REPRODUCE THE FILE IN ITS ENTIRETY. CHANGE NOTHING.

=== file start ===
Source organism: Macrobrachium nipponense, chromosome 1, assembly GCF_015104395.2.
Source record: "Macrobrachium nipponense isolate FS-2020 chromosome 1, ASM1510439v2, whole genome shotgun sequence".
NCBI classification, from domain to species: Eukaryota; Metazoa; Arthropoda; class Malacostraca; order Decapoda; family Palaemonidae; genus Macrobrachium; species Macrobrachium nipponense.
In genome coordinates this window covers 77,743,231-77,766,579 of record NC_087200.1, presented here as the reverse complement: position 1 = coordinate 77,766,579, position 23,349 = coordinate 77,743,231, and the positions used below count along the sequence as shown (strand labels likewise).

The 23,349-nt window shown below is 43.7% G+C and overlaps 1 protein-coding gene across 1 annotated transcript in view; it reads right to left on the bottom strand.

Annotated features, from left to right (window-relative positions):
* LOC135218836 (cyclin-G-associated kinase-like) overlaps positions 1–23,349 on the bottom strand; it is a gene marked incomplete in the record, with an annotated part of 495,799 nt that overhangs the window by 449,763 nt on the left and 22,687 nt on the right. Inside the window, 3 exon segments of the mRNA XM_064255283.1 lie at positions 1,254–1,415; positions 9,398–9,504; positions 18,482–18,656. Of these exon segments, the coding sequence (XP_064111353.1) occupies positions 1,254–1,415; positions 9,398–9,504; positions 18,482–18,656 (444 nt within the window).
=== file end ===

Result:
Source organism: Macrobrachium nipponense, chromosome 1, assembly GCF_015104395.2.
Source record: "Macrobrachium nipponense isolate FS-2020 chromosome 1, ASM1510439v2, whole genome shotgun sequence".
NCBI classification, from domain to species: Eukaryota; Metazoa; Arthropoda; class Malacostraca; order Decapoda; family Palaemonidae; genus Macrobrachium; species Macrobrachium nipponense.
In genome coordinates this window covers 77,743,231-77,766,579 of record NC_087200.1, presented here as the reverse complement: position 1 = coordinate 77,766,579, position 23,349 = coordinate 77,743,231, and the positions used below count along the sequence as shown (strand labels likewise).

The 23,349-nt window shown below is 43.7% G+C and overlaps 1 protein-coding gene across 1 annotated transcript in view; it reads right to left on the bottom strand.

Annotated features, from left to right (window-relative positions):
* LOC135218836 (cyclin-G-associated kinase-like) overlaps positions 1–23,349 on the bottom strand; it is a gene marked incomplete in the record, with an annotated part of 495,799 nt that overhangs the window by 449,763 nt on the left and 22,687 nt on the right. Inside the window, 3 exon segments of the mRNA XM_064255283.1 lie at positions 1,254–1,415; positions 9,398–9,504; positions 18,482–18,656. Of these exon segments, the coding sequence (XP_064111353.1) occupies positions 1,254–1,415; positions 9,398–9,504; positions 18,482–18,656 (444 nt within the window).